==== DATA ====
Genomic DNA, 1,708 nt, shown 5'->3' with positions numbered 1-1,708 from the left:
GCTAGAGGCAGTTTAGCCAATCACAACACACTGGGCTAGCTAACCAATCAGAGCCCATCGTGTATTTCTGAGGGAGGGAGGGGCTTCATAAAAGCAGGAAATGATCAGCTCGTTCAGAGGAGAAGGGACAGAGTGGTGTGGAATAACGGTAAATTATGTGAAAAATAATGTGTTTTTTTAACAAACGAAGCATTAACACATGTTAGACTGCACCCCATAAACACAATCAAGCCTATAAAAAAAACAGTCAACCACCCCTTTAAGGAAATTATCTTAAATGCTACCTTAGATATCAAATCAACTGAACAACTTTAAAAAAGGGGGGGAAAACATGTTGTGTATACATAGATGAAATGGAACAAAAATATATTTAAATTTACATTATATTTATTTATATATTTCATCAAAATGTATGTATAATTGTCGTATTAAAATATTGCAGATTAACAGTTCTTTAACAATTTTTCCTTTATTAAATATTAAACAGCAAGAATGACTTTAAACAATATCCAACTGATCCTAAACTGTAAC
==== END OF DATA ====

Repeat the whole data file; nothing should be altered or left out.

Genomic DNA, 1,708 nt, shown 5'->3' with positions numbered 1-1,708 from the left:
GCTAGAGGCAGTTTAGCCAATCACAACACACTGGGCTAGCTAACCAATCAGAGCCCATCGTGTATTTCTGAGGGAGGGAGGGGCTTCATAAAAGCAGGAAATGATCAGCTCGTTCAGAGGAGAAGGGACAGAGTGGTGTGGAATAACGGTAAATTATGTGAAAAATAATGTGTTTTTTTAACAAACGAAGCATTAACACATGTTAGACTGCACCCCATAAACACAATCAAGCCTATAAAAAAAACAGTCAACCACCCCTTTAAGGAAATTATCTTAAATGCTACCTTAGATATCAAATCAACTGAACAACTTTAAAAAAGGGGGGGAAAACATGTTGTGTATACATAGATGAAATGGAACAAAAATATATTTAAATTTACATTATATTTATTTATATATTTCATCAAAATGTATGTATAATTGTCGTATTAAAATATTGCAGATTAACAGTTCTTTAACAATTTTTCCTTTATTAAATATTAAACAGCAAGAATGACTTTAAACAATATCCAACTGATCCTAAACTGTAAC